The Syrian conflict in five minutes
After enduring decades of authoritarian governments, the people of several Middle Eastern countries raised their voices in Paris and now stood their leaders in what has been called the Arab Spring. In Egypt and Tunisia, the uprisings were quick and decisive. In Libya, the protests led to a short civil war that ended with the death of Muammar Gaddafi.
Syria is another story.
This is Bashar al-Assad president of Syria his father, Hafez ruled for 30 years during which he modernized the country but at the cost of a brutal repression. Bashar came to power after his father’s death in 2000 and at first, he signaled he would be a different kind of leader, but the honeymoon with his people didn’t last. At the first sign of dissent, Assad tightened the restrictions on free speech, isolated the economy and left very clear that democratic rule wasn’t in his plans. 12 years of repression had to pass before thousands of people following the example of Egyptians and Tunisians, took to the streets to demand reforms. At first, Assad stance was conciliatory but the repression continued which in turn multiplied protests around the country the army answered by opening fire against the demonstrator’s hundreds died and thousands more were arrested. Any chance of a peaceful resolution died with the demonstrators. small groups of armed rebels started to appear almost immediately.
Since the government and rebels are mired in a war that claimed the lives of more than 60,000 Syrians in the first 18 months of conflict.
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After World War one the French and the British established the borders of the Middle Eastern countries grouping many religions and ethnic groups in the same territories. One of them the Muslim sect of the Alawite’s has been in command of Syria since the 70s despite representing only 12% of the population.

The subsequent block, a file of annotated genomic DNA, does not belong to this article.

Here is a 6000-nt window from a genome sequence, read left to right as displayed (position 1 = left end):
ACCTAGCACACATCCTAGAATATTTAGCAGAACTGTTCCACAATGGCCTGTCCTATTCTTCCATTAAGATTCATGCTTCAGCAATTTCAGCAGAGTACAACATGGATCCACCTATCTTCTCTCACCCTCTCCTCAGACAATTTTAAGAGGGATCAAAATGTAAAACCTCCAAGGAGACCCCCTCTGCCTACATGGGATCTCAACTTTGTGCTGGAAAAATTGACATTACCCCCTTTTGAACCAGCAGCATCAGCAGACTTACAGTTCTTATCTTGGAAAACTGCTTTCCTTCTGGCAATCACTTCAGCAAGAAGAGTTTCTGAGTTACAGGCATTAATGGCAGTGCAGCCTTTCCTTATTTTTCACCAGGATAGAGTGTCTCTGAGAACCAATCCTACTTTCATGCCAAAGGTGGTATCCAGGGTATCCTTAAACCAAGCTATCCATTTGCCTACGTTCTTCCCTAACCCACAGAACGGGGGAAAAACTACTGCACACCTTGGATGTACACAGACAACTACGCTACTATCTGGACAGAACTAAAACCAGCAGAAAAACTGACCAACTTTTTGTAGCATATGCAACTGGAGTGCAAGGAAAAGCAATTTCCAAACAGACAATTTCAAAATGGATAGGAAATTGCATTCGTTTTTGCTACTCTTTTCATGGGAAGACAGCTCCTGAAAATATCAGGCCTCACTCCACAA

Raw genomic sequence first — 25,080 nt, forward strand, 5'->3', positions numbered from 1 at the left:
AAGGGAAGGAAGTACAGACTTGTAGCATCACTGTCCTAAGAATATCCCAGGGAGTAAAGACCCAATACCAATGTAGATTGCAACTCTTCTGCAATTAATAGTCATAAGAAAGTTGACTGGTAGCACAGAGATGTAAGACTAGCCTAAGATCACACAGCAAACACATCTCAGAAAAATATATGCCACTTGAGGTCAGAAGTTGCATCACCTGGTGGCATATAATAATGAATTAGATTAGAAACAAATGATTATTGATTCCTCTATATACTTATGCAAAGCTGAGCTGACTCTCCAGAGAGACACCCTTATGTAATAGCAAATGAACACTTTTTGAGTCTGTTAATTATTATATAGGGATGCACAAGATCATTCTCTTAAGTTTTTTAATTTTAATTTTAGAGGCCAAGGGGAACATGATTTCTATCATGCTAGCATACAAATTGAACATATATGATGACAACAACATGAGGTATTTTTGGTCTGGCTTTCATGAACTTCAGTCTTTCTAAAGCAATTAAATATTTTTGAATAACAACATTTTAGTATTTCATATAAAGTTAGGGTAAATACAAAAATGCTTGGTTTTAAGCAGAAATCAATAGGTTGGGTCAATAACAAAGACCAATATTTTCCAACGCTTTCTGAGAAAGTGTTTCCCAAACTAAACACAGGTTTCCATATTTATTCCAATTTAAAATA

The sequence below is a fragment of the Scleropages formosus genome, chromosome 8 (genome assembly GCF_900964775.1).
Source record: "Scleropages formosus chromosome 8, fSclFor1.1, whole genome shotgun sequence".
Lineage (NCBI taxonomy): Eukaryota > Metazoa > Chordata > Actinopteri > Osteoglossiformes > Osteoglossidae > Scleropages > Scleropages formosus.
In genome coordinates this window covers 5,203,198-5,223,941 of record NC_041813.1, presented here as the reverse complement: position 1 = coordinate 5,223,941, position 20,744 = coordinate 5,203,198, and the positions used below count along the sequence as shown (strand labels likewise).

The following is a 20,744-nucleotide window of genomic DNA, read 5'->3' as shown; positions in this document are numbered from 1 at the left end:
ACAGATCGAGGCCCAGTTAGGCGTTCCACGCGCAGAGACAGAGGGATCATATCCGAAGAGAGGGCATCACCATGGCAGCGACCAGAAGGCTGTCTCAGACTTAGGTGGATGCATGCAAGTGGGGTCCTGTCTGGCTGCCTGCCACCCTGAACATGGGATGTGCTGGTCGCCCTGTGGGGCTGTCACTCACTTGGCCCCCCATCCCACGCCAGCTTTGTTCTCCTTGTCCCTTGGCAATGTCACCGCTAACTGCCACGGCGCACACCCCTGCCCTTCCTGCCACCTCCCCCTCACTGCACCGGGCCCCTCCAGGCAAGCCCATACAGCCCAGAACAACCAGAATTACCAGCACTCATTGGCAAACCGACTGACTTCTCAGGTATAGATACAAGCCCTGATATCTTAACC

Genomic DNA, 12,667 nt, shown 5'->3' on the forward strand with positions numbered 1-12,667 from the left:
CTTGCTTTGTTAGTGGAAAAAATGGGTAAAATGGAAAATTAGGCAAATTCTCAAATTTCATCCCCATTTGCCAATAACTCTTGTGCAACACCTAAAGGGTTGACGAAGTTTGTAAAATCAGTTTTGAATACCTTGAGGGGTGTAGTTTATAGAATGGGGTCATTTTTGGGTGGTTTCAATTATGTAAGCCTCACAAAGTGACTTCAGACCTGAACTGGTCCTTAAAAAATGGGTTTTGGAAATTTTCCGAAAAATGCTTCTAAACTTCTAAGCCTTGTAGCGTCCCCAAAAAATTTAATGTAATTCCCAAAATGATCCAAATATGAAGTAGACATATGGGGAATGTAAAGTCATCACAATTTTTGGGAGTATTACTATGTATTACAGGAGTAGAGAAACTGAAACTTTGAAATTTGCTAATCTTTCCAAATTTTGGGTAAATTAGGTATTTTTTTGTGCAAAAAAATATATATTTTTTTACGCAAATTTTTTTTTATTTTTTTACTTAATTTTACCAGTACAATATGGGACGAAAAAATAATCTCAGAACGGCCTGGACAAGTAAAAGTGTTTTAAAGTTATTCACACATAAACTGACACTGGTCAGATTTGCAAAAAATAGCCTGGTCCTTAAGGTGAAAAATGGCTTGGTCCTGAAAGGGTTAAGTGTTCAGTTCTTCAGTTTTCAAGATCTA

Under the ideology of keeping the country out of the hands of extremists, the Assad’s heavily favored their set and crush those who challenge them.
since the outset of the war, it was clear that it would last a long time mainly because the different rebel groups didn’t have numbers weapons or a unifying ideology.
The only thing they have in common is a deep faith for Assad. As the weeks and months passed the rebels have increased in numbers and weapons but not enough to topple Assad who is now receiving help from Iran also many of the rebel groups have abused killed and displaced civilians in the name of the revolution leaving many Syrians wondering if the cure is worse than the disease.
Mainly because Russia and China have blocked any kind of international effort against Assad.
Russia and China have interests in Syria and their leaders believe the Arab Spring hasn’t brought security or stability to the region. The U.S. hasn’t intervened openly because it hasn’t found a group who’s aligned with its ideology and as wearing that an intervention could give strength to radical groups. The experts believe that Assad will fall eventually the question is how long it will take.
Although the main rebel groups have joined an alliance it could crumble once Assad is ousted the struggle for power could lead to a new civil war and even to a fragmentation of the country.
The conflict could also extend to countries such as Turkey Lebanon and Iraq threatening the fragile stability of the Middle East. No matter the outcome whoever assumes power in Syria will inherit a country in ruins with an economy in shambles a deeply divided population and the challenge to fulfill the promises of the Arab Spring.